Great Companies are Sold not Bought
We’ve all heard the cliché: “Great companies are bought not sold.” Inevitably, this statement is repeated by venture capitalists in the context of their search for the next home run. The VCs’ definition of “great” is multi-billion dollar exits that get splashed all over the front pages – think YouTube, Instagram, and most recently WhatsApp as prime examples. Yet over 99% of the tech companies that get acquired in any given year will be sold for under $500M. Here’s why bootstrapped entrepreneurs should ignore the cliché and sell their businesses at a time of their choosing:
Most companies valued at under $500M will not be known to the vast majority of potential acquirers
Potential acquirers can’t “buy” a company that they don’t know exists. When selling ProfitFuel, we had built the largest SEO company in the U.S. with over 12,000 clients and had been in business for 9 years. However, the reality was that most of the potential acquirers in our industry (including the company that ultimately bought us) had never heard of us.
Timing is critical for maximizing value
Most bootstrapped startups and the industries they compete in go through cycles. The ideal time to sell your company is when your current and forecasted KPIs are peaking. Waiting for a buyer to call you puts the timing in their hands, not yours, which can be disadvantageous when it comes to negotiating the valuation.
Multiple buyers in the process can drive up the valuation
Even with existing interest from a potential acquirer, additional competition can significantly drive up valuation. It is unlikely that waiting around for inbound interest will result in a bidding process with several competitive parties.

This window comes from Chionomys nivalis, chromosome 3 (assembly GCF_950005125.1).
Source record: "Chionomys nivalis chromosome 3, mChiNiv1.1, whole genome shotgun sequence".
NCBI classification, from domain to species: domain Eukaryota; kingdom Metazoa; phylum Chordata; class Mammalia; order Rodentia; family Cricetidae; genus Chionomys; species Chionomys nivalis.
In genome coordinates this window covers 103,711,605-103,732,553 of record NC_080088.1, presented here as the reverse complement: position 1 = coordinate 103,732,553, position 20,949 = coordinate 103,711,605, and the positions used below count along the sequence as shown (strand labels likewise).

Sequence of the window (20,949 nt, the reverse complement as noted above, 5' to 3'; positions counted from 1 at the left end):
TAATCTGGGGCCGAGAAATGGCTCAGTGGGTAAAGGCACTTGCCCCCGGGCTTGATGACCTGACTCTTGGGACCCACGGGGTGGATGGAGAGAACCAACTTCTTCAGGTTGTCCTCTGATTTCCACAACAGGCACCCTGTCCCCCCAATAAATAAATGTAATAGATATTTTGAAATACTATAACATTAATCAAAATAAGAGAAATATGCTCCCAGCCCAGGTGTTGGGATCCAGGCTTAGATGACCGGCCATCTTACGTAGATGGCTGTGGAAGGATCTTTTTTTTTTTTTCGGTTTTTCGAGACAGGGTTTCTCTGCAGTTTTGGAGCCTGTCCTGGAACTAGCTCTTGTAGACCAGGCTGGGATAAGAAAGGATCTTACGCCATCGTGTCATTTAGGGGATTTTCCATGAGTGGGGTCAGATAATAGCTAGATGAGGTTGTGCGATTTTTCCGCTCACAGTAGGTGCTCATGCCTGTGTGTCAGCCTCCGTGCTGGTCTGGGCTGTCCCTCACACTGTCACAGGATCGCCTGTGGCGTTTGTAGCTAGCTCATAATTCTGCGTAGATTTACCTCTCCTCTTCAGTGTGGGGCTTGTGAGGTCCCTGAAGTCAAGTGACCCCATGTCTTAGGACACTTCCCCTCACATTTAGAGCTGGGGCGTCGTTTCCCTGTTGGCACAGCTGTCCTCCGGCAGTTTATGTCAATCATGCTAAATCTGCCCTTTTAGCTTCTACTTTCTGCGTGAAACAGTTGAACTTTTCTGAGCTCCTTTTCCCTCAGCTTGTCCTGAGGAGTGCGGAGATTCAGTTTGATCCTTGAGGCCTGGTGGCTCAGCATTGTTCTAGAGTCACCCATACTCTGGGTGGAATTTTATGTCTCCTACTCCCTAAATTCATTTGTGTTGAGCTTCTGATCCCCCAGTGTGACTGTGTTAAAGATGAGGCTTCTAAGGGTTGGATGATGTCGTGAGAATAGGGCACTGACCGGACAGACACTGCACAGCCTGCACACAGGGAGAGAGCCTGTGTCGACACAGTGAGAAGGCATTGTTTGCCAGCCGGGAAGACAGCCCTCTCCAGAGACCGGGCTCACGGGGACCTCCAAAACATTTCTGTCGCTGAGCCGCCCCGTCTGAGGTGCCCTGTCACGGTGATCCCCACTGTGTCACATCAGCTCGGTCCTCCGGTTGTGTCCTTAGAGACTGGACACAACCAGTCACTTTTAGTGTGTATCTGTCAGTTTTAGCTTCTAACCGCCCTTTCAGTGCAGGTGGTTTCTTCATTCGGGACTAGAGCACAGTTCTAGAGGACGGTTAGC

The appearance of desperation has more to do with the state of the company than the act of pursuing a buyer
Often times, defenders of the cliché like to point out that selling your company can appear desperate. In reality, however, there are many legitimate reasons why bootstrapped founders want to sell their companies. In our case, ProfitFuel needed a significant increase in product development in order to maintain our 100%+ yearly growth. As a result, we were looking to raise a round from VCs or merge with a company that already had a portfolio of innovative products. Companies we talked to could see from our financials that we were growing fast and were quite profitable – the perception of desperation was not a factor.
A “great” exit for a VC (that has put in $50M to a startup and needs a 20x multiple to make up for the fund’s losers) is very different from what is “great” for entrepreneurs who have built their business over a number of years with limited or no outside investors. Entrepreneurs who are considering a sale of their business for $20M – $200M did not get their company in that position by sitting around and hoping something good would happen – they make things happen. It certainly doesn’t make sense to change that strategy when the opportune time to exit arrives.